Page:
"Severe food shortages have necessitated
massive food imports and donor assistance," which the IMF board blames on
"inappropriate macro-economic policies and structural changes".
particular, it says, "the disorderly implementation of the land
reform programme has contributed to a sharp reduction in agricultural
production. Concerns about governance and human rights, and the continued
lack of clarity about property rights have severely damaged confidence,
discouraged investment and promoted capital flight and
The IMF said there would be no international support for
theZimbabwe government until far-reaching economic and policy reforms were
put in place.
Analysts say Gono is tinkering at the edges of the
problem and even his well-meant reforms are starting to unravel.
Month-on-month inflation, which slowed to 4,8% in April, shot up to 9,2% in
June. And although Gono was likely to reach his year-on-year inflation target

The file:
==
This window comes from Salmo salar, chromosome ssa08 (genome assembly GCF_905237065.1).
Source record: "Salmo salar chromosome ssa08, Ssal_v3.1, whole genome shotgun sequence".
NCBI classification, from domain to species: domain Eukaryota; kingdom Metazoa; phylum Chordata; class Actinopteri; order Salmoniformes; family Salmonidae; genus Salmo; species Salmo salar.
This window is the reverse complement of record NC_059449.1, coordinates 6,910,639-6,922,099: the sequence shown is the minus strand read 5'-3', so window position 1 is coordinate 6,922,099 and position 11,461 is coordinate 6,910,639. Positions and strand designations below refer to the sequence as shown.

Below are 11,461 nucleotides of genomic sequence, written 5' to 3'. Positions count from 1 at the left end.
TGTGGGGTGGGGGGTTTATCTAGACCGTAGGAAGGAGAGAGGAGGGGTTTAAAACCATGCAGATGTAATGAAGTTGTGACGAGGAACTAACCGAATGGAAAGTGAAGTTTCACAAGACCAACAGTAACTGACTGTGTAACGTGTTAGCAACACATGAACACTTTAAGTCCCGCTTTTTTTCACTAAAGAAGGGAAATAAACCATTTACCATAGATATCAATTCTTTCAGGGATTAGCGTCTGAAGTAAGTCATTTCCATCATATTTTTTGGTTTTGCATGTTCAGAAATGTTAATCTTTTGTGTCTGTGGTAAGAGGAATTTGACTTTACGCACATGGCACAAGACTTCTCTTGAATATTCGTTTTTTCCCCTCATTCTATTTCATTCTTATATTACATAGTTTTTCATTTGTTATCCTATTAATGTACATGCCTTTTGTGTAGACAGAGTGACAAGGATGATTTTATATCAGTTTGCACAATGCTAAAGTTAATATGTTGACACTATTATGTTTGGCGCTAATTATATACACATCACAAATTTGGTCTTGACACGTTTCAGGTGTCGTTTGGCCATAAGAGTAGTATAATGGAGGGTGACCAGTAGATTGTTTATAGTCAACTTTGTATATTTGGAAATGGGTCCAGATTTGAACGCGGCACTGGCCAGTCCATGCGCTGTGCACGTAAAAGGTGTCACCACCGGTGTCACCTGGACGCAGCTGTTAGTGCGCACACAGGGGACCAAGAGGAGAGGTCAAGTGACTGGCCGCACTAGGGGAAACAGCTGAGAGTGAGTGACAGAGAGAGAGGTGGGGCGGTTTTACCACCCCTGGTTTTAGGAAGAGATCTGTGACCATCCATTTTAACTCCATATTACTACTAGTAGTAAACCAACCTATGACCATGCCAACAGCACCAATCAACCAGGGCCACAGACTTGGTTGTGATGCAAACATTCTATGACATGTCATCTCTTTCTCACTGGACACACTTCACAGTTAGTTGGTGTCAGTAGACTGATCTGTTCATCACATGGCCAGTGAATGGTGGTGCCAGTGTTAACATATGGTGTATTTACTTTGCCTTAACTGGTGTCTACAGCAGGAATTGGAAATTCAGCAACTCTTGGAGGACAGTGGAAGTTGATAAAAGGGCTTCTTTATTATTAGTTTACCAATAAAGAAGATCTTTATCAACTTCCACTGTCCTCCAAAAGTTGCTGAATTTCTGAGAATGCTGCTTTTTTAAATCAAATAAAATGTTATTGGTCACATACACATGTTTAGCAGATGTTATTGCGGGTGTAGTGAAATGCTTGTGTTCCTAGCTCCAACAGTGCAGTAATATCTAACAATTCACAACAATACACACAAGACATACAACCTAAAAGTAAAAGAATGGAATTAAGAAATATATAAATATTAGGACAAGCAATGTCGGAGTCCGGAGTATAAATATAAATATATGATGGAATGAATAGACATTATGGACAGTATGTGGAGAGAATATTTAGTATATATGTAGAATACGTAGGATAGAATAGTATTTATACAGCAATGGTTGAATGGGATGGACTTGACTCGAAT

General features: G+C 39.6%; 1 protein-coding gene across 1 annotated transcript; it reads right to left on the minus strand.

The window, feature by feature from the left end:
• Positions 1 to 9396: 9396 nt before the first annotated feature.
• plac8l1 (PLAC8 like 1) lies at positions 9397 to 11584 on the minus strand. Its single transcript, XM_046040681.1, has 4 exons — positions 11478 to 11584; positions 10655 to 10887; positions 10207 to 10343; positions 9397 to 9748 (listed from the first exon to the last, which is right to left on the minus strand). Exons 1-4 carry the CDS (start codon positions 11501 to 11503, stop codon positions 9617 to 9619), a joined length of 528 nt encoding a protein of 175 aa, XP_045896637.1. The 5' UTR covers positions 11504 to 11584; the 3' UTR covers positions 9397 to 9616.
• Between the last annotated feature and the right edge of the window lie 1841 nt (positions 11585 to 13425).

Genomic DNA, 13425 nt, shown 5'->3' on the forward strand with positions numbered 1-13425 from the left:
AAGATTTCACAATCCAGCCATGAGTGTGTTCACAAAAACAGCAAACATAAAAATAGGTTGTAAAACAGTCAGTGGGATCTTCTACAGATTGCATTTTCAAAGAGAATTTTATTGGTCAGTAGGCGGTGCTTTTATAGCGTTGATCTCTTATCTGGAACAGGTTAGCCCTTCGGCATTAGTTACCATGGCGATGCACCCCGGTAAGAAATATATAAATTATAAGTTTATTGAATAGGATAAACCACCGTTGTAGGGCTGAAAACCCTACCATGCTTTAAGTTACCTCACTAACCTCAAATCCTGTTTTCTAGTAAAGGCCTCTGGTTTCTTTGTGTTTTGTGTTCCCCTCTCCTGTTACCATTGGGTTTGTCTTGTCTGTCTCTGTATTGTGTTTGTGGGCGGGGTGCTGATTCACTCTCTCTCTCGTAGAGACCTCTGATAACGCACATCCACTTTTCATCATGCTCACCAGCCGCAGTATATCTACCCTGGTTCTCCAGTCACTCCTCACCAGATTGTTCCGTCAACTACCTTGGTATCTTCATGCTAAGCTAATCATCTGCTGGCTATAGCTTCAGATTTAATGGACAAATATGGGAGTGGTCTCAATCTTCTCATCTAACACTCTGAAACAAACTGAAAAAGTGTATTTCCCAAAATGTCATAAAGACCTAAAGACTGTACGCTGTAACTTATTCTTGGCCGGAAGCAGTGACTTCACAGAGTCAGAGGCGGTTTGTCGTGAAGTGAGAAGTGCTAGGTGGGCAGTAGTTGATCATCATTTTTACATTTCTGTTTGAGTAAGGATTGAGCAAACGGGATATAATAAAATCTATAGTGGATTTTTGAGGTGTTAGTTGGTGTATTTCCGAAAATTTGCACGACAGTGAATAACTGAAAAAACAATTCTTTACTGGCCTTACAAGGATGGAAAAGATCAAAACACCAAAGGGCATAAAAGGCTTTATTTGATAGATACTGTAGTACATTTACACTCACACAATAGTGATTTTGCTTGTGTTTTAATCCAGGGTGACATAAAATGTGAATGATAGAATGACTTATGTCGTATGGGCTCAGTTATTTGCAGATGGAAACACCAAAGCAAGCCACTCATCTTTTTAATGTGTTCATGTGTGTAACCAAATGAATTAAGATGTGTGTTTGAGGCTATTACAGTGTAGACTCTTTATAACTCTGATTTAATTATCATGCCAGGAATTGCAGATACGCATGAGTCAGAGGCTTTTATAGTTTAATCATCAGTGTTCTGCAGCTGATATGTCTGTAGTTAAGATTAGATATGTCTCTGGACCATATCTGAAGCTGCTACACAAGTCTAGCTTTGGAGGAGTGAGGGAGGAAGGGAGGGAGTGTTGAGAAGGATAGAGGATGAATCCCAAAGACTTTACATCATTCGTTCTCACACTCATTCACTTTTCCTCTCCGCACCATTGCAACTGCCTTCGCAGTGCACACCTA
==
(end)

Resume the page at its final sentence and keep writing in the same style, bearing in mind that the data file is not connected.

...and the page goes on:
of 200% by December, the signs are that inflation will rise again in the
first half of next year.
"Looking at the Reserve Bank's figures for
reserve money, which is an indicator of underlying inflationary pressures,
the latest figures for May 2004 show a 900% increase over May 2003," Biti
said. "A resurgence in inflation is certainly in prospect."
economic adviser Eddie Cross said the RBZ last month only managed to meet a
paltry 31% of foreign-exchange demand at its twice-weekly auctions. The
auction rate has been raised marginally from $5 350 to $5 600 against the US
dollar and Gono has remained adamant that he will not devalue
despite distress calls from exporters. Exporters are warning that they
cannot continue without further devaluation or new export incentives.
Bankers expect Gono to announce devaluation - to at least $8 000 against
the greenback - within the next few weeks. Cross said money supply figures
and especially the recent surge in lending to troubled banks would unleash
a huge inflationary surge next year.
"At the end of May loans to
banks were $2,8 trillion - or more than 12% of GDP - while money supply was
expanding at about 450%," Cross said. "On the Zimbabwe Stock Exchange share
prices have more than doubled in little more than six weeks as investors have
concluded that the RBZ is not going to allow interest rates to rise.
Investors are shunning money market investments that yield well below